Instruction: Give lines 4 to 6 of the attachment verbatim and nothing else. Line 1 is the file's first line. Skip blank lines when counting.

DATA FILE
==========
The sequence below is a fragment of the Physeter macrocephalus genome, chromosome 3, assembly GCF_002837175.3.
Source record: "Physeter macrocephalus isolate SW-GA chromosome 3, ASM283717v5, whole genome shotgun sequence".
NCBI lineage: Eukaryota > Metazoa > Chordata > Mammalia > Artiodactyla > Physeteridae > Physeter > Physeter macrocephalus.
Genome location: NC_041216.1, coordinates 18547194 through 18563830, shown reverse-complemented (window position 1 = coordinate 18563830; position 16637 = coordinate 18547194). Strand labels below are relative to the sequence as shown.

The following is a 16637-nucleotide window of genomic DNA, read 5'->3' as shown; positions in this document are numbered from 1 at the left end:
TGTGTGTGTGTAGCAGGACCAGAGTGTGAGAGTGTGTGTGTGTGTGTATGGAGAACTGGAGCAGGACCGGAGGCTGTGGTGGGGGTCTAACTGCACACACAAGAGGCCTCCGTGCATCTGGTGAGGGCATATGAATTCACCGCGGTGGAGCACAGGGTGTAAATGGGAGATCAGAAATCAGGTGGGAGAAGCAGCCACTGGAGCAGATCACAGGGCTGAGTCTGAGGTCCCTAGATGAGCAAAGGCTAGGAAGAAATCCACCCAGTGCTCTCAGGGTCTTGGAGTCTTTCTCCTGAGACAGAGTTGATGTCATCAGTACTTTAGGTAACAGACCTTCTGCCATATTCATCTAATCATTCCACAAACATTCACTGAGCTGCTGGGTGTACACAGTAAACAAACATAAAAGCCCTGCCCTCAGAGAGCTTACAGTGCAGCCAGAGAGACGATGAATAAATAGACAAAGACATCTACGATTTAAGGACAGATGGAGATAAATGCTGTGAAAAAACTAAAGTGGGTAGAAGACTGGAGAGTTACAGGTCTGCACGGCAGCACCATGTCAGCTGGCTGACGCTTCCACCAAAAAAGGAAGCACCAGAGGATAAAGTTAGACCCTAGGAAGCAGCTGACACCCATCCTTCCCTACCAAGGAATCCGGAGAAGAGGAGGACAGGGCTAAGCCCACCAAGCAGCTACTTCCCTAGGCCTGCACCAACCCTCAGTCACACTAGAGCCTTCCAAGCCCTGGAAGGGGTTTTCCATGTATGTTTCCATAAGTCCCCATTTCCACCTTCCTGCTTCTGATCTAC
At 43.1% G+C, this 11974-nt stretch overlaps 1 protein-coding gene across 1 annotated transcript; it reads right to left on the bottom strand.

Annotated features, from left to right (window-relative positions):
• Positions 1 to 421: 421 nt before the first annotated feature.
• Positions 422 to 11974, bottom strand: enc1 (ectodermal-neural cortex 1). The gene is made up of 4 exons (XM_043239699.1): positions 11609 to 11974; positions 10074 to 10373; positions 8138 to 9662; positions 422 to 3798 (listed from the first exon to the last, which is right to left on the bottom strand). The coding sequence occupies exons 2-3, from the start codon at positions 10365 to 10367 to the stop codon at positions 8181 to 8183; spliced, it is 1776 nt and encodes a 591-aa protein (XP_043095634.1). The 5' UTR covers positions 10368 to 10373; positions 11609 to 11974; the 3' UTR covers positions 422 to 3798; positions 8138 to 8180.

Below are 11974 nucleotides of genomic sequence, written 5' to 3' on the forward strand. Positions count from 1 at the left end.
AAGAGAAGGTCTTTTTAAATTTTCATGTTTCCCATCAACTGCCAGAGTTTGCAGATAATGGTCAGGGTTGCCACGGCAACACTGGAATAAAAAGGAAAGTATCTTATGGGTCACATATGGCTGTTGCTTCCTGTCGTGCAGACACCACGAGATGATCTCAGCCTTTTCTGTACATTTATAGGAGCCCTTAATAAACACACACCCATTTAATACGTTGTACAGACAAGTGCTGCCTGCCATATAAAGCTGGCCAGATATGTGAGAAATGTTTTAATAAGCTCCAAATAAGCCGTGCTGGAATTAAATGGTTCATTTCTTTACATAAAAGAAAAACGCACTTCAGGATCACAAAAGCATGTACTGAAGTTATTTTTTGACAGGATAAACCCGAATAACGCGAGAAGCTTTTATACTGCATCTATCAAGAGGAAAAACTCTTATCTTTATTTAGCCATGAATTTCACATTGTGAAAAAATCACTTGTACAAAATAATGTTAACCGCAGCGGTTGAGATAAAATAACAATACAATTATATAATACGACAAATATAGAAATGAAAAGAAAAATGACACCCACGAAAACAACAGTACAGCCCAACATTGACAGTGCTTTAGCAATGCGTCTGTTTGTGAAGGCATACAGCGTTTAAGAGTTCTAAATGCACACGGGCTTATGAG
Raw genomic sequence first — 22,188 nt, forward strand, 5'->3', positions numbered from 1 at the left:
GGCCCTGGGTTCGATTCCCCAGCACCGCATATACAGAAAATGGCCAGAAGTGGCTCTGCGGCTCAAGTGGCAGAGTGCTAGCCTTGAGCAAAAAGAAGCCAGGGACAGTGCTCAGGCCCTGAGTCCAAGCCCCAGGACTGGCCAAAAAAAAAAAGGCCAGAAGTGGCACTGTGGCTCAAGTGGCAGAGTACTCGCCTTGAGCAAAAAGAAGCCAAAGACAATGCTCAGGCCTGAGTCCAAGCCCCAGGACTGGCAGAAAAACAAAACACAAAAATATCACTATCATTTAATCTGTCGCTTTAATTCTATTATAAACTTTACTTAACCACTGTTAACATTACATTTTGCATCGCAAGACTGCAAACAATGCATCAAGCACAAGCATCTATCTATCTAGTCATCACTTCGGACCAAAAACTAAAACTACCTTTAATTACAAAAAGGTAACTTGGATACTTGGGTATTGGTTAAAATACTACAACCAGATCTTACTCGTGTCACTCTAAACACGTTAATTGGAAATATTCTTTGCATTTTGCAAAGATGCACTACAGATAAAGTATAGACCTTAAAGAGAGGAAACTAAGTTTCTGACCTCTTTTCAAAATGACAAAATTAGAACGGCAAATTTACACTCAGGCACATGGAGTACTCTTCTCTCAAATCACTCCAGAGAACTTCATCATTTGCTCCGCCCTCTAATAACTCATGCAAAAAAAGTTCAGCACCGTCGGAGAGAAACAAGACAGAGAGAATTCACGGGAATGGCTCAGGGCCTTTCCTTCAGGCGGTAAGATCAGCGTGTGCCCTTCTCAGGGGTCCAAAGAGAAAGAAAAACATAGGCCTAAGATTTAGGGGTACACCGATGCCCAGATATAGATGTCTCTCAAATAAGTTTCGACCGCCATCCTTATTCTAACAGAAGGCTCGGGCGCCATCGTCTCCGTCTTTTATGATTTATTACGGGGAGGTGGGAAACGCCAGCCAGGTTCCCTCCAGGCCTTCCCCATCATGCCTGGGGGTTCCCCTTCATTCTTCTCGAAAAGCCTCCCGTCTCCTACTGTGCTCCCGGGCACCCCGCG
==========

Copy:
Genome location: NC_041216.1, coordinates 18547194 through 18563830, shown reverse-complemented (window position 1 = coordinate 18563830; position 16637 = coordinate 18547194). Strand labels below are relative to the sequence as shown.

The following is a 16637-nucleotide window of genomic DNA, read 5'->3' as shown; positions in this document are numbered from 1 at the left end:
TGTGTGTGTGTAGCAGGACCAGAGTGTGAGAGTGTGTGTGTGTGTGTATGGAGAACTGGAGCAGGACCGGAGGCTGTGGTGGGGGTCTAACTGCACACACAAGAGGCCTCCGTGCATCTGGTGAGGGCATATGAATTCACCGCGGTGGAGCACAGGGTGTAAATGGGAGATCAGAAATCAGGTGGGAGAAGCAGCCACTGGAGCAGATCACAGGGCTGAGTCTGAGGTCCCTAGATGAGCAAAGGCTAGGAAGAAATCCACCCAGTGCTCTCAGGGTCTTGGAGTCTTTCTCCTGAGACAGAGTTGATGTCATCAGTACTTTAGGTAACAGACCTTCTGCCATATTCATCTAATCATTCCACAAACATTCACTGAGCTGCTGGGTGTACACAGTAAACAAACATAAAAGCCCTGCCCTCAGAGAGCTTACAGTGCAGCCAGAGAGACGATGAATAAATAGACAAAGACATCTACGATTTAAGGACAGATGGAGATAAATGCTGTGAAAAAACTAAAGTGGGTAGAAGACTGGAGAGTTACAGGTCTGCACGGCAGCACCATGTCAGCTGGCTGACGCTTCCACCAAAAAAGGAAGCACCAGAGGATAAAGTTAGACCCTAGGAAGCAGCTGACACCCATCCTTCCCTACCAAGGAATCCGGAGAAGAGGAGGACAGGGCTAAGCCCACCAAGCAGCTACTTCCCTAGGCCTGCACCAACCCTCAGTCACACTAGAGCCTTCCAAGCCCTGGAAGGGGTTTTCCATGTATGTTTCCATAAGTCCCCATTTCCACCTTCCTGCTTCTGATCTAC